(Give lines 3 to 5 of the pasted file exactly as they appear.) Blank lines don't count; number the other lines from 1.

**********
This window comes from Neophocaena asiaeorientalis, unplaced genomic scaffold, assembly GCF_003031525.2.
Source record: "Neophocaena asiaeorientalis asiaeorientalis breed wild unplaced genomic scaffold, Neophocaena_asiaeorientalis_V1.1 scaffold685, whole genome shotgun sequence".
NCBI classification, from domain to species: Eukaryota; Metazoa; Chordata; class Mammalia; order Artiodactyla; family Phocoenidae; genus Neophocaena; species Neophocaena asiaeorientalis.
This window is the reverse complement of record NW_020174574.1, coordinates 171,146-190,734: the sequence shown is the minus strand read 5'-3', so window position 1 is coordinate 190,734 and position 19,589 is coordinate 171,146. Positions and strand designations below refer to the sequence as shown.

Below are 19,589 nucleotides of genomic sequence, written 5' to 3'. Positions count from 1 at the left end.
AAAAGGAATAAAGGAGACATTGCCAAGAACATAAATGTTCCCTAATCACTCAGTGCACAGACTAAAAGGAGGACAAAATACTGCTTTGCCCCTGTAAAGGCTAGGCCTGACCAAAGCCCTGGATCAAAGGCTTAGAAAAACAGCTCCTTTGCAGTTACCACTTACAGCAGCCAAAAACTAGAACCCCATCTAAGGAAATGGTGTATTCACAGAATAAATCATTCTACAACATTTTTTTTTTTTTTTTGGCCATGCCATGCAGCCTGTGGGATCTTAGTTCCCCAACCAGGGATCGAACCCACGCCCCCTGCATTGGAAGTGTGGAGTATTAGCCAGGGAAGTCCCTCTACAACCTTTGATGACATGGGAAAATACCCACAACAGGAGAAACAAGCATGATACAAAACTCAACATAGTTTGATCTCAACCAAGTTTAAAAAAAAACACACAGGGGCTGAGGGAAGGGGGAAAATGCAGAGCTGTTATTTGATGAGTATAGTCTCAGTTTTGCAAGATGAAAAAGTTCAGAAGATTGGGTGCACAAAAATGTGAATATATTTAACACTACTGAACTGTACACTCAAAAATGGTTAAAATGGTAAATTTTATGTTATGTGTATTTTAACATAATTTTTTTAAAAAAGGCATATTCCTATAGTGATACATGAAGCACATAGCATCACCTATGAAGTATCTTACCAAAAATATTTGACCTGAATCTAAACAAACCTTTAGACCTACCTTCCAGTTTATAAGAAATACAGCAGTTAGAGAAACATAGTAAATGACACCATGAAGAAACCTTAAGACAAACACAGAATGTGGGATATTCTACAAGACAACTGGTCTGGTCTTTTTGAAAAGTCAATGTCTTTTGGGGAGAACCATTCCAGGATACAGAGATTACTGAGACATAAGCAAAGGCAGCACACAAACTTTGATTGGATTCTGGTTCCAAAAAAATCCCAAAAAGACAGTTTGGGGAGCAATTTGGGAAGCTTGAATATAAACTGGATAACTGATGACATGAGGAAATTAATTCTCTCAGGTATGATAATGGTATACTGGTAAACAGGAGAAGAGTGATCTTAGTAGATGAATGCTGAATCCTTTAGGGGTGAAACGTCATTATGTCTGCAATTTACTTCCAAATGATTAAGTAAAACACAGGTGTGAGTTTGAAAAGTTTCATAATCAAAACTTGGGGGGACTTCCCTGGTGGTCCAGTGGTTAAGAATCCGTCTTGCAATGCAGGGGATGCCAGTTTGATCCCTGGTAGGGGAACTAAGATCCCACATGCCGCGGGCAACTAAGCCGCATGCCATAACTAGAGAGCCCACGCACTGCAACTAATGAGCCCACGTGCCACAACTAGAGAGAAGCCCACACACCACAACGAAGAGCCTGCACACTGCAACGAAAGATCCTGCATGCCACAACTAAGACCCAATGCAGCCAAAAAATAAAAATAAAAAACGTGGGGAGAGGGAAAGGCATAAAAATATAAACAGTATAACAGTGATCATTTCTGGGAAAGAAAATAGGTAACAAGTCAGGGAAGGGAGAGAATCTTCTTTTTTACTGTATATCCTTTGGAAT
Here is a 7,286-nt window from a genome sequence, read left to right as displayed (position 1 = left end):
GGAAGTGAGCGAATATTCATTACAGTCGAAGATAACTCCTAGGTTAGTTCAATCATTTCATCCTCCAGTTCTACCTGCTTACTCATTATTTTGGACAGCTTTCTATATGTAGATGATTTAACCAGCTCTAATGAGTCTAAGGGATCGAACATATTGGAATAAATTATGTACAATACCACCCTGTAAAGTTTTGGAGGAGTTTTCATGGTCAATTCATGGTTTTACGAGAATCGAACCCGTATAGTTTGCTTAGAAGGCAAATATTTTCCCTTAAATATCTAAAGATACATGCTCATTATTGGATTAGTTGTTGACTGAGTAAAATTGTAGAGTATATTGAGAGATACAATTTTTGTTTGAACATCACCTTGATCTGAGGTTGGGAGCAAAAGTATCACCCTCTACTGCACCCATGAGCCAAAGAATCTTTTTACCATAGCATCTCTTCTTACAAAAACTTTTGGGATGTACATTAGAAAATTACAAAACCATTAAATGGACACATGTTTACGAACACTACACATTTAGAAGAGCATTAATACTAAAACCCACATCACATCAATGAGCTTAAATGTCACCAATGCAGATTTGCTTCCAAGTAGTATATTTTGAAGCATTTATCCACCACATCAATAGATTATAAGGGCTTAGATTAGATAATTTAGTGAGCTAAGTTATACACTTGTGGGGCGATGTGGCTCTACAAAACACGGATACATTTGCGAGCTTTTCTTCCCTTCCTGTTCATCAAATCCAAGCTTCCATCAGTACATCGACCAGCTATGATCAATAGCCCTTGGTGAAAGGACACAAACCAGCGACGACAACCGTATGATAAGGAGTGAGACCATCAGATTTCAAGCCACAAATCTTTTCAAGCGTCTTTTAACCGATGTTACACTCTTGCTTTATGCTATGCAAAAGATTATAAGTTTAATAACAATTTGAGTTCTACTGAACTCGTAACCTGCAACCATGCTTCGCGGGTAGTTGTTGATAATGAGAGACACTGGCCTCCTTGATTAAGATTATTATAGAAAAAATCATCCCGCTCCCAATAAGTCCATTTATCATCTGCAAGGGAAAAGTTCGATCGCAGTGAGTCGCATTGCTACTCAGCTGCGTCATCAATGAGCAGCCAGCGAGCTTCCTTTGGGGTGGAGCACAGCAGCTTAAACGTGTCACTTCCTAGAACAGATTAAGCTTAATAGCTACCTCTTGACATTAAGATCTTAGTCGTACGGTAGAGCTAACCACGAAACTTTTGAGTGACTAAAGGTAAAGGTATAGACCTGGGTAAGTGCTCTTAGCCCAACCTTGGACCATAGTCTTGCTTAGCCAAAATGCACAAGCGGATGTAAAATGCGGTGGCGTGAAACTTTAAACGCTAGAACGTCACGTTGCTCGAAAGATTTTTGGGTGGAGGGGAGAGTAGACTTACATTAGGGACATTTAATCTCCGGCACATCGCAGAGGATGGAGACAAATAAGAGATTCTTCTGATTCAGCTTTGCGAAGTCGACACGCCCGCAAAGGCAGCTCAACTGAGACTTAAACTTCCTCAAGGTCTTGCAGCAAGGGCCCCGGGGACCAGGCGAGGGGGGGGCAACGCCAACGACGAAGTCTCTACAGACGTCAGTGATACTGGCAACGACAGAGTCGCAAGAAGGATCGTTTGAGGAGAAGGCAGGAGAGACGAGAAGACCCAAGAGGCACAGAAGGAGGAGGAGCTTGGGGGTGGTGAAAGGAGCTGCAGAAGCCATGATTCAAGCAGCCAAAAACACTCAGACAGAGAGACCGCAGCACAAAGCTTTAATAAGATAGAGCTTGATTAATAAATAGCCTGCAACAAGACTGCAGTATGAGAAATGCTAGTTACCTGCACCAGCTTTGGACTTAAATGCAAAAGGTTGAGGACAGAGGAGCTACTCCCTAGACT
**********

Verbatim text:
NCBI classification, from domain to species: Eukaryota; Metazoa; Chordata; class Mammalia; order Artiodactyla; family Phocoenidae; genus Neophocaena; species Neophocaena asiaeorientalis.
This window is the reverse complement of record NW_020174574.1, coordinates 171,146-190,734: the sequence shown is the minus strand read 5'-3', so window position 1 is coordinate 190,734 and position 19,589 is coordinate 171,146. Positions and strand designations below refer to the sequence as shown.

Below are 19,589 nucleotides of genomic sequence, written 5' to 3'. Positions count from 1 at the left end.